Madison Keys Surges Into Australian Open Quarterfinals

In the quarterfinals, Keys will face Angelique Kerber, the former No. 1-ranked player and the 2016 Australian Open champion, in what should be a compelling contrast in styles: Keys’s punching power against Kerber’s counterpunching athleticism.

Kerber, seeded 21st but undefeated this season after winning the title in Sydney, was close to a surprise defeat on Monday before prevailing, 4-6, 7-5, 6-2, against Hsieh Su-wei, the 88th-ranked Taiwanese veteran with an unconventional game.

Hsieh, 32, had already upset No. 3-seeded Garbiñe Muguruza and No. 26-seeded Agnieszka Radwanska with her clever tactics, great defense, abrupt changes of rhythm and tightly angled shots struck double-handed off both sides.

“That’s why the tennis is so interesting, because all the girls have different timing, different game,” Hsieh said. “Western style. Chinese style. One-hand. Double-handed. That’s why it makes tennis so fun.”

She was one game away from bamboozling Kerber, too, but after Hsieh took a 6-4, 5-4 lead, Kerber held serve to 5-5 and got the better of a series of grueling, extended exchanges: howling with release as she crouched low to hit a forehand winner down the line to break Hsieh’s serve in the next game, taking command of the set and the momentum.

“I was running everywhere and she always had the answer,” Kerber said on the court after closing out her ninth straight victory (13 if you count the Hopman Cup team event). “We will see a lot in 2018 from her, that’s for sure.”

Asked about Kerber’s comment, Hsieh moved two fingers across her field of vision, à la John Travolta dancing in “Pulp Fiction.”

“I’m coming,” she said with a smile. “So I will keep trying. Thank you.”

Hsieh, who has won 19 doubles titles on the tour, had not reached the fourth round of a Grand Slam singles tournament since the Australian Open in 2008.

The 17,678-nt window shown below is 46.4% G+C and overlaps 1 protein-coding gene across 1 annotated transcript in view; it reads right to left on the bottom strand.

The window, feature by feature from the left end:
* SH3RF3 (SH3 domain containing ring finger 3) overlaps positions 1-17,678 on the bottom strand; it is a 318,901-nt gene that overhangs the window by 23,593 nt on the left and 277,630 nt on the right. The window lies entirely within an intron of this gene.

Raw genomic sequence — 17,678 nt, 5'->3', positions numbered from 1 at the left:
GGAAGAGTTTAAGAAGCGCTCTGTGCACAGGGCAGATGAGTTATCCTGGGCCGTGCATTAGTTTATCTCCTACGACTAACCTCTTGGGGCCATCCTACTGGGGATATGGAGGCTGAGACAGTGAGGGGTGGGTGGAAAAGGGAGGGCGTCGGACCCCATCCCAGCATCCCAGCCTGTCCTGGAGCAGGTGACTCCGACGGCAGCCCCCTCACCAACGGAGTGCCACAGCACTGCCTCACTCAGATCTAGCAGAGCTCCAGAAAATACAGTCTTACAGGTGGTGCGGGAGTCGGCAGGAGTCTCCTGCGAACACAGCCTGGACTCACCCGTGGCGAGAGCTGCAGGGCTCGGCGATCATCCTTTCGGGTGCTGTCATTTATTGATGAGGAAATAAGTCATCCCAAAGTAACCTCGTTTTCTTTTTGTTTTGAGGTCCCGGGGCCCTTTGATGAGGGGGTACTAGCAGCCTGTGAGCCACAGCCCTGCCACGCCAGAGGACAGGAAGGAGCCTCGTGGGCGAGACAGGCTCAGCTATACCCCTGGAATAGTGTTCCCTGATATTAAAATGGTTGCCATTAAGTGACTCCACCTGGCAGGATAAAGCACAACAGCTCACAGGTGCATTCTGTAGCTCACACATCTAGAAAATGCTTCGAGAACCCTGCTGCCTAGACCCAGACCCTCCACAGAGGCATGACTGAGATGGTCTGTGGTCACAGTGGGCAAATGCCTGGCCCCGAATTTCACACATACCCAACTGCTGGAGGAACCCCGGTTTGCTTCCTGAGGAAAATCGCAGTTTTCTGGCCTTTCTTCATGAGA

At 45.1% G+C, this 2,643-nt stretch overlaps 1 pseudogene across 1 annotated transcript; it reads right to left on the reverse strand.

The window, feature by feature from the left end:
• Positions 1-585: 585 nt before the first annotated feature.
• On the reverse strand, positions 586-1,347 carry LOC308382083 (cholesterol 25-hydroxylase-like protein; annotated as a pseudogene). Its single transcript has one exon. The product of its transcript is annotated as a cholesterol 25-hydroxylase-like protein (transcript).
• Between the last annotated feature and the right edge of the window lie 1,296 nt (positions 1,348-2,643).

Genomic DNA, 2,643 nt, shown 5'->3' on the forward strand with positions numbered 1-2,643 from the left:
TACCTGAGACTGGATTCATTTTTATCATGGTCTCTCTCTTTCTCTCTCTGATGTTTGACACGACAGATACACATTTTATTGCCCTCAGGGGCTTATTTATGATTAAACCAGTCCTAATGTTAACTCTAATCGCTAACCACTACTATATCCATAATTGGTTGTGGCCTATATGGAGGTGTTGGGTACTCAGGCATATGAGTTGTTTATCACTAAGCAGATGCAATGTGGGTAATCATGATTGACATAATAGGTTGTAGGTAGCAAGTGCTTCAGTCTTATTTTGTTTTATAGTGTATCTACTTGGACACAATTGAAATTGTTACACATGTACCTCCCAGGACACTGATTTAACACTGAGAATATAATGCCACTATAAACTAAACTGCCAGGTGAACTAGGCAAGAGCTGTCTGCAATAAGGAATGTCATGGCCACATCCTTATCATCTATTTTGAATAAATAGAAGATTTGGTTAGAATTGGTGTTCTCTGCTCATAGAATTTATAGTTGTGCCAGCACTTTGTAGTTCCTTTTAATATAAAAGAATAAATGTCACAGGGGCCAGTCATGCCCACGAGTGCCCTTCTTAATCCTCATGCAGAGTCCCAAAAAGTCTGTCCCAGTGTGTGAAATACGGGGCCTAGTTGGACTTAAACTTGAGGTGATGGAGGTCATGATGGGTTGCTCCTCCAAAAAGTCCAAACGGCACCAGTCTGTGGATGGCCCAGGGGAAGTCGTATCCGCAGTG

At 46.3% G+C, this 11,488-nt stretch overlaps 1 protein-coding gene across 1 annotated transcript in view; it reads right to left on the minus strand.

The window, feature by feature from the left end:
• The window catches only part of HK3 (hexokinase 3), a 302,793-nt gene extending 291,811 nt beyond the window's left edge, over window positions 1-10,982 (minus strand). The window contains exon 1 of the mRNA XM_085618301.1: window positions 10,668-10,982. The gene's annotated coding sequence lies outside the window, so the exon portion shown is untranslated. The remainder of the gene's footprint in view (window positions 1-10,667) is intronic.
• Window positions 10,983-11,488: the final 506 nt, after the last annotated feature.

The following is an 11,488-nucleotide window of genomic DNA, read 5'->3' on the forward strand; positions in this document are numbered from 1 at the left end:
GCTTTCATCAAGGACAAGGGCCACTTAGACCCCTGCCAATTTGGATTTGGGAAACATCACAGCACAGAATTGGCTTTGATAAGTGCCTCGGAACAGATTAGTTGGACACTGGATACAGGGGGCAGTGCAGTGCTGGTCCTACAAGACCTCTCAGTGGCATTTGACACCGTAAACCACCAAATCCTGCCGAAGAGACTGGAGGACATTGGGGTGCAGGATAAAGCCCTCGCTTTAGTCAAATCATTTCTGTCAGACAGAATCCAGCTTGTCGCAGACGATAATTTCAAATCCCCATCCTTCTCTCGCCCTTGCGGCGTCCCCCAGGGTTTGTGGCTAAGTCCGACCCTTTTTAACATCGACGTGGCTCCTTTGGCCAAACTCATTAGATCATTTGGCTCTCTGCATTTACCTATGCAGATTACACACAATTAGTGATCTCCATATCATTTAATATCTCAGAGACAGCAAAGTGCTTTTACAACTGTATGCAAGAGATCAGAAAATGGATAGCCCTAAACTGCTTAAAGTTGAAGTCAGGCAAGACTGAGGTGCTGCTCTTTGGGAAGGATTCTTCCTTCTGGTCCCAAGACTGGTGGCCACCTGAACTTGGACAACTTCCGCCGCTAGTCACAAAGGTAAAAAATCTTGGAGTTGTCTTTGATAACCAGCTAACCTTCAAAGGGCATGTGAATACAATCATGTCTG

She calls her style “Su-wei style” or “freestyle.”

“Like today, I go on the court, and if I don’t have a plan, then I do whatever I can,” she said. “When the ball comes, I decide at the last moment where to hit. So sometimes the girls say, ‘Oh I don’t know where she hit.’ But sometimes I don’t know where I hit, too.”

Garcia, a 24-year-old from France who propelled herself into the top 10 late last season with a series of attack-minded victories in Asia, winning two tournaments in China and reaching the semifinals of the WTA’s year-end championships in Singapore.

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Angelique Kerber dispatched Hsieh Su-wei in three sets on Monday and will face Keys in the quarterfinals.

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Edgar Su/Reuters

A back problem forced her to retire during her first tournament of this year in Brisbane, Australia, but Garcia looked fit and confident heading into Monday’s duel. She opened the match by stepping inside the baseline to return aggressively, breaking Keys’s intimidating serve in the first game.

But the 17th-seeded Keys bounced back to break Garcia, and then proceeded to play one of her finest matches in a major tournament.